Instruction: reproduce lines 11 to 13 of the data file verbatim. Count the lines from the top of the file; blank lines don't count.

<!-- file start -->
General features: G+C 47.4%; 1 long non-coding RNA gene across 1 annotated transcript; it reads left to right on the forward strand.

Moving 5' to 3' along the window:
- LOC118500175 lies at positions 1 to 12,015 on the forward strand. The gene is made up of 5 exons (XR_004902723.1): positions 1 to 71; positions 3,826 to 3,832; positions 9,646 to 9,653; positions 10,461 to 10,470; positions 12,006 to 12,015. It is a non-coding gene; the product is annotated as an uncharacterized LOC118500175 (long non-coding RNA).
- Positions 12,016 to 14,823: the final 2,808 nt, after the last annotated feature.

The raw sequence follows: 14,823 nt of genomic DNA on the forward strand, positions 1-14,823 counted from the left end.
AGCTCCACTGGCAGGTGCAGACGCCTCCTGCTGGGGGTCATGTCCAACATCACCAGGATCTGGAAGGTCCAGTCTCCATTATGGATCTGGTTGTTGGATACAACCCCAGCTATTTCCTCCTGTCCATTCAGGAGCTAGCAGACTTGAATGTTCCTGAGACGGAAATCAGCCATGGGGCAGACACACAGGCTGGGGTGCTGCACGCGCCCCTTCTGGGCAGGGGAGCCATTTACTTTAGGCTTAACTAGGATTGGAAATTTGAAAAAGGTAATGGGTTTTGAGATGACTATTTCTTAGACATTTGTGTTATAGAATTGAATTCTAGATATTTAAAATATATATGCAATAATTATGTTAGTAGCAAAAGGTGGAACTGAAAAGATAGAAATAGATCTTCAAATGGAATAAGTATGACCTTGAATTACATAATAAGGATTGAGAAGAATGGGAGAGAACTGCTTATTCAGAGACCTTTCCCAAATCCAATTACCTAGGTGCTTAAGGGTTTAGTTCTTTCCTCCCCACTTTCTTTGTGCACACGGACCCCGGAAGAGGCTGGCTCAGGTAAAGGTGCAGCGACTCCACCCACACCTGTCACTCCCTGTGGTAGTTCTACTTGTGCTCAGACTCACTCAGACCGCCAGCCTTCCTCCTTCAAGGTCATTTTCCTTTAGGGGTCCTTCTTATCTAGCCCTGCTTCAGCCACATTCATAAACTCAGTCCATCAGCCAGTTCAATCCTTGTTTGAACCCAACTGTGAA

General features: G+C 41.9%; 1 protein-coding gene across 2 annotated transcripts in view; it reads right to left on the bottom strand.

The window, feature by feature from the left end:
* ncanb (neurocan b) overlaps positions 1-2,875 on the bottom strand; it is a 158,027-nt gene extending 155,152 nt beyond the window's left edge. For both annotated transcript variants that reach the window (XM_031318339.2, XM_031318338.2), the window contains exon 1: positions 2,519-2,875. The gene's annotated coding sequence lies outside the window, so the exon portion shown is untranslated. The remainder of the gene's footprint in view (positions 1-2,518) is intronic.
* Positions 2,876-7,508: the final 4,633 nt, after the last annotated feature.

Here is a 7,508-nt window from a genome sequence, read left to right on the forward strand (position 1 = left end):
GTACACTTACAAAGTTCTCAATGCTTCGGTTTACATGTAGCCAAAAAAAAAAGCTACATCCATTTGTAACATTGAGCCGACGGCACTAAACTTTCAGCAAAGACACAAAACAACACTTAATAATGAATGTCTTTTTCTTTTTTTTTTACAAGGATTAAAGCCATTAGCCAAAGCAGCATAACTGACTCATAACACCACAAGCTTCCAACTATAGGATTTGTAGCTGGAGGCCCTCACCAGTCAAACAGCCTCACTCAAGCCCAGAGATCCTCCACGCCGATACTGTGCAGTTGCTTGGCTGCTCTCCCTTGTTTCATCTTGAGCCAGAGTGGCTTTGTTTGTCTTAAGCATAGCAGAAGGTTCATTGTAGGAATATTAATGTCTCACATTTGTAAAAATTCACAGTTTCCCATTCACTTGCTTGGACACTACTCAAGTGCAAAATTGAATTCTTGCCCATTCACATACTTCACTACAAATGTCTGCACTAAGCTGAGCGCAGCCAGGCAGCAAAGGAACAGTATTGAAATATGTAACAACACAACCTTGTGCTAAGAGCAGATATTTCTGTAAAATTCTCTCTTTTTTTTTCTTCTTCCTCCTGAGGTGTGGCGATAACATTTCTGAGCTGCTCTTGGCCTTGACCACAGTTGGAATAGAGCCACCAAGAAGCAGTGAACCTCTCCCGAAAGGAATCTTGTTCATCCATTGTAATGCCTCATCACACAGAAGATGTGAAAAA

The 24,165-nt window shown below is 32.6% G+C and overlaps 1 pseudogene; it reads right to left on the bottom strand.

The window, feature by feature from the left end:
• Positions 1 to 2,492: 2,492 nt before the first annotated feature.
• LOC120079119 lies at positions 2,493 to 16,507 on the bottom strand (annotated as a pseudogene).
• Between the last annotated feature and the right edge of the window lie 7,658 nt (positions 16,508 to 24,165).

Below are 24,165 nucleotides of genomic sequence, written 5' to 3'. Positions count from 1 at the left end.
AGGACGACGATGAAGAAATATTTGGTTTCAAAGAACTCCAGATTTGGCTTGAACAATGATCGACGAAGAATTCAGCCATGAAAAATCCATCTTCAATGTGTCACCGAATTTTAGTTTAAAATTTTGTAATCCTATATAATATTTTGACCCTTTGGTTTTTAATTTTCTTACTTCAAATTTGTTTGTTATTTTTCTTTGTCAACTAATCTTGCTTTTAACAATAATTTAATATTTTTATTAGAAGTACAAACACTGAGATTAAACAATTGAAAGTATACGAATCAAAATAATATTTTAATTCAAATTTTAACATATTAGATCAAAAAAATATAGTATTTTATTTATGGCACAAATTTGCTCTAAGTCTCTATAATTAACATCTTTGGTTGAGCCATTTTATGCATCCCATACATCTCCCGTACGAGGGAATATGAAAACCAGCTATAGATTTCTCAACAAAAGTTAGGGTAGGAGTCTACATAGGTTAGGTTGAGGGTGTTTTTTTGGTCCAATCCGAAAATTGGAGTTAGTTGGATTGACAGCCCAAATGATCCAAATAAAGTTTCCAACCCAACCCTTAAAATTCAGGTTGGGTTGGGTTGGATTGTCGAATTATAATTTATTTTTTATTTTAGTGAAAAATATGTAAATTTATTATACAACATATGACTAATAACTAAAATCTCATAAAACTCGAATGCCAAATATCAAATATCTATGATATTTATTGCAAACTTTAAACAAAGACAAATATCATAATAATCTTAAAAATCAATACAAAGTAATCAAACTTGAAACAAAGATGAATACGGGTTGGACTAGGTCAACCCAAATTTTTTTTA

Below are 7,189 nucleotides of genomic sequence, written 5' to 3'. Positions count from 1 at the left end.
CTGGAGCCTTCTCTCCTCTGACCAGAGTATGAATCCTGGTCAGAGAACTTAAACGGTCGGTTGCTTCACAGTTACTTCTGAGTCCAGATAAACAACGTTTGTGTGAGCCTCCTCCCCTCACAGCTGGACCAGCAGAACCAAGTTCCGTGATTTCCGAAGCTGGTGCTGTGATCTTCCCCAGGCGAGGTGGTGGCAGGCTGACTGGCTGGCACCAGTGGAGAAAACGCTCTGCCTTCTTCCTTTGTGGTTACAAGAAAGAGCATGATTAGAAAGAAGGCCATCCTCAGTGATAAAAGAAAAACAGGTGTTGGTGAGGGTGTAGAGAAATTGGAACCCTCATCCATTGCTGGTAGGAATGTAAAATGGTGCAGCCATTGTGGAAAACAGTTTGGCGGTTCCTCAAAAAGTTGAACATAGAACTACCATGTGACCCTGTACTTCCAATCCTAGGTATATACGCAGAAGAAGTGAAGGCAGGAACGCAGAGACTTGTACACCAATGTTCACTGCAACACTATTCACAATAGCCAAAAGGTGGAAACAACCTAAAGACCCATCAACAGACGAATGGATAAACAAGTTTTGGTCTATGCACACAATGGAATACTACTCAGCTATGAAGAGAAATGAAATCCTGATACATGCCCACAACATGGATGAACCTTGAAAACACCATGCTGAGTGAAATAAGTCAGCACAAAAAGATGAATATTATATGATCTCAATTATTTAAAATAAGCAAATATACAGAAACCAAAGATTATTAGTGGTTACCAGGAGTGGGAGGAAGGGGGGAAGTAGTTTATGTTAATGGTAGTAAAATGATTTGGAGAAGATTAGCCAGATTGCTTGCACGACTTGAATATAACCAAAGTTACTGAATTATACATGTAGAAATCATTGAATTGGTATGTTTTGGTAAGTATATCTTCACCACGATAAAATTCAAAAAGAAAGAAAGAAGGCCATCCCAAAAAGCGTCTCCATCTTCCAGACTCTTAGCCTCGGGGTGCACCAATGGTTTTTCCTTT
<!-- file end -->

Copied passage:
Here is a 7,508-nt window from a genome sequence, read left to right on the forward strand (position 1 = left end):
GTACACTTACAAAGTTCTCAATGCTTCGGTTTACATGTAGCCAAAAAAAAAAGCTACATCCATTTGTAACATTGAGCCGACGGCACTAAACTTTCAGCAAAGACACAAAACAACACTTAATAATGAATGTCTTTTTCTTTTTTTTTTACAAGGATTAAAGCCATTAGCCAAAGCAGCATAACTGACTCATAACACCACAAGCTTCCAACTATAGGATTTGTAGCTGGAGGCCCTCACCAGTCAAACAGCCTCACTCAAGCCCAGAGATCCTCCACGCCGATACTGTGCAGTTGCTTGGCTGCTCTCCCTTGTTTCATCTTGAGCCAGAGTGGCTTTGTTTGTCTTAAGCATAGCAGAAGGTTCATTGTAGGAATATTAATGTCTCACATTTGTAAAAATTCACAGTTTCCCATTCACTTGCTTGGACACTACTCAAGTGCAAAATTGAATTCTTGCCCATTCACATACTTCACTACAAATGTCTGCACTAAGCTGAGCGCAGCCAGGCAGCAAAGGAACAGTATTGAAATATGTAACAACACAACCTTGTGCTAAGAGCAGATATTTCTGTAAAATTCTCTCTTTTTTTTTCTTCTTCCTCCTGAGGTGTGGCGATAACATTTCTGAGCTGCTCTTGGCCTTGACCACAGTTGGAATAGAGCCACCAAGAAGCAGTGAACCTCTCCCGAAAGGAATCTTGTTCATCCATTGTAATGCCTCATCACACAGAAGATGTGAAAAA

The 24,165-nt window shown below is 32.6% G+C and overlaps 1 pseudogene; it reads right to left on the bottom strand.